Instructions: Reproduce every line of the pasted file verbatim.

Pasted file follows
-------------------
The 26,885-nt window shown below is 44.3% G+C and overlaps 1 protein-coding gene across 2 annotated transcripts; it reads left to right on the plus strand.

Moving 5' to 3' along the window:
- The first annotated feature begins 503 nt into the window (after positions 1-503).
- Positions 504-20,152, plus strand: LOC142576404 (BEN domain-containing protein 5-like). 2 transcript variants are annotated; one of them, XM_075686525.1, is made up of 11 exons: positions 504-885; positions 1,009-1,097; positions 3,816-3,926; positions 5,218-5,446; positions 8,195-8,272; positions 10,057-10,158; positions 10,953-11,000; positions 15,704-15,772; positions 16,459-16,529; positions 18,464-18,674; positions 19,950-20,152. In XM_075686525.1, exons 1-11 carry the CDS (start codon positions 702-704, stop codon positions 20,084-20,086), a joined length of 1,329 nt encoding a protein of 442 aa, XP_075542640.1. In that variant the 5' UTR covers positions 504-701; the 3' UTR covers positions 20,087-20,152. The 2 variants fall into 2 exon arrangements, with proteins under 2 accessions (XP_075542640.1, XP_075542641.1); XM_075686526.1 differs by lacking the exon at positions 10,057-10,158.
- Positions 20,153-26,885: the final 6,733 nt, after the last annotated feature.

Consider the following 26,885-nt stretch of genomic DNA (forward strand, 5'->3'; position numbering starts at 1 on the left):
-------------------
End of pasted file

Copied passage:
The 26,885-nt window shown below is 44.3% G+C and overlaps 1 protein-coding gene across 2 annotated transcripts; it reads left to right on the plus strand.

Moving 5' to 3' along the window:
- The first annotated feature begins 503 nt into the window (after positions 1-503).
- Positions 504-20,152, plus strand: LOC142576404 (BEN domain-containing protein 5-like). 2 transcript variants are annotated; one of them, XM_075686525.1, is made up of 11 exons: positions 504-885; positions 1,009-1,097; positions 3,816-3,926; positions 5,218-5,446; positions 8,195-8,272; positions 10,057-10,158; positions 10,953-11,000; positions 15,704-15,772; positions 16,459-16,529; positions 18,464-18,674; positions 19,950-20,152. In XM_075686525.1, exons 1-11 carry the CDS (start codon positions 702-704, stop codon positions 20,084-20,086), a joined length of 1,329 nt encoding a protein of 442 aa, XP_075542640.1. In that variant the 5' UTR covers positions 504-701; the 3' UTR covers positions 20,087-20,152. The 2 variants fall into 2 exon arrangements, with proteins under 2 accessions (XP_075542640.1, XP_075542641.1); XM_075686526.1 differs by lacking the exon at positions 10,057-10,158.
- Positions 20,153-26,885: the final 6,733 nt, after the last annotated feature.

Consider the following 26,885-nt stretch of genomic DNA (forward strand, 5'->3'; position numbering starts at 1 on the left):